But even as excavators were brought in to remove the surface material, the Ministry of Works team on the ground would later acknowledge that the culverts had in fact been compromised. That assessment, says Irvin Thimbrel, is not good and temporary remedial work would take six to seven hours before the flow of traffic would resume.


Irvin Thimbrel

Irvin Thimbrel, Senior Executive Engineer, Ministry of Works

“The culverts were compromised and we are very sure we have to remove them. So we are widening the channel to ensure that the water recedes faster. So once the water recedes, then we will be able to start the rebuilding efforts.”


Lennox Bradley

“The more permanent solution would be to increase the hydraulic area, but that is not the time now because of the volume of water that we have right now. We really have to wait until the water recedes and then we could do a proper assessment and then increase the hydraulic area, putting in more culverts.”


Commuters had a hard time getting to work; others were heading home. Prior to the surface material caving in completely, persons were allowed to cross in single file. When that was discontinued, a group of persons risked their lives trying to swim across the creek to get to their destinations.


Richard Santiago

Richard Santiago, Employee, Department of Transport

“This morning we heard that no buses were able to cross from the Saint Matthew’s side to go to Belize City. And when I left the terminal, we sent most of our buses back to the west where they come from. So I decided there is a busito that would drop us at mile thirty-nine and then from there we have to find our way across.  I just take a walk from through the back and try see how I can swim across to the next side of the piece of land that was there.”


Duane Moody

“A lot of persons are doing this?”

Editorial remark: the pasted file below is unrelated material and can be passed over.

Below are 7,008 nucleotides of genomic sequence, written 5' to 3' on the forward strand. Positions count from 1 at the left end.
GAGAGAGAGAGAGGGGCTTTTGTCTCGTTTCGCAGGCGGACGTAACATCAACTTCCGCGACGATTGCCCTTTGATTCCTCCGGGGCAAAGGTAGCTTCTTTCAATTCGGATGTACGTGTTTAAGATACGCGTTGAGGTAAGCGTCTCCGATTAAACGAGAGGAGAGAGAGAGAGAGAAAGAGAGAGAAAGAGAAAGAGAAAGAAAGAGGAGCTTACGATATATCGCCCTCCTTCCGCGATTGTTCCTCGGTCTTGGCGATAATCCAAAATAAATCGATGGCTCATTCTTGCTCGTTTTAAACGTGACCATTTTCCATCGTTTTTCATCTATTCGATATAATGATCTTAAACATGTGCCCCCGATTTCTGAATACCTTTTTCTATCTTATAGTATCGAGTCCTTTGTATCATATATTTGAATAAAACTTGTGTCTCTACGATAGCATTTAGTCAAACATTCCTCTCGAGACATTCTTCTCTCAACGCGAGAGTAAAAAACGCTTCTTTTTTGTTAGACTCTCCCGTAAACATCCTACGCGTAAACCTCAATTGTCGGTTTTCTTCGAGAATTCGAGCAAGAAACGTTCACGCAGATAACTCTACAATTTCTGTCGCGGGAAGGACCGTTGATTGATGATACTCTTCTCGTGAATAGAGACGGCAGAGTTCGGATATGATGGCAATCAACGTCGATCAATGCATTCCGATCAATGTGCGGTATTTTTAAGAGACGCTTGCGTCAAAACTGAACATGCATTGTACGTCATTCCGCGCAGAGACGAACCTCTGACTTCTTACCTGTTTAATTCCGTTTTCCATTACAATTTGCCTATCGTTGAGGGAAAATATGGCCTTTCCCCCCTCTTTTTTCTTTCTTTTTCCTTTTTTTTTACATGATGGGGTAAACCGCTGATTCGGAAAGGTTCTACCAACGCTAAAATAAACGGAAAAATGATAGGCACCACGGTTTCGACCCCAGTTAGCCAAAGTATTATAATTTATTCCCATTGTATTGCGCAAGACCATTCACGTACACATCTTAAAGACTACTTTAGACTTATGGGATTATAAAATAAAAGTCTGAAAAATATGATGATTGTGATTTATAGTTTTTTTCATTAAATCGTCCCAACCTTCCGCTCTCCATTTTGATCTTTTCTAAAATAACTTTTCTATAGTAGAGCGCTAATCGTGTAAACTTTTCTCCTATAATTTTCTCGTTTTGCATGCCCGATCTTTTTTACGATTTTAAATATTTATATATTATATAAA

Richard Santiago

“I met four males and a female trying to come across the same way.”


Duane Moody

I understand that during the process you lost your bag.”


Richard Santiago

“Yes. I never really lost it. I just had to let it go because it soak up most of the water and I had a raincoat and my uniform shirt, so I had to just let it float. It never really cold, but the current mi strong so if yo neva grab on to most of the branches dehn yo will get back weh.”


Duane Moody

“So risking your life just to get across? Why?”


Richard Santiago

“Have to reach home. Have two kids; I have to reach home.”


Around midday, truckloads of boulders and other fill material were brought to the area as a temporary fix is being put in place.


Lennox Bradley

“We also have arrangements with truckers to bring in material, boulders and heavy material that we will use to backfill a certain area where the traffic will be able to pass until we can do something much better after this inclement weather has passed.”


Duane Moody for News Five.

Viewers please note: This Internet newscast is a verbatim transcript of our evening television newscast. Where speakers use Kriol, we attempt to faithfully reproduce the quotes using a standard spelling system.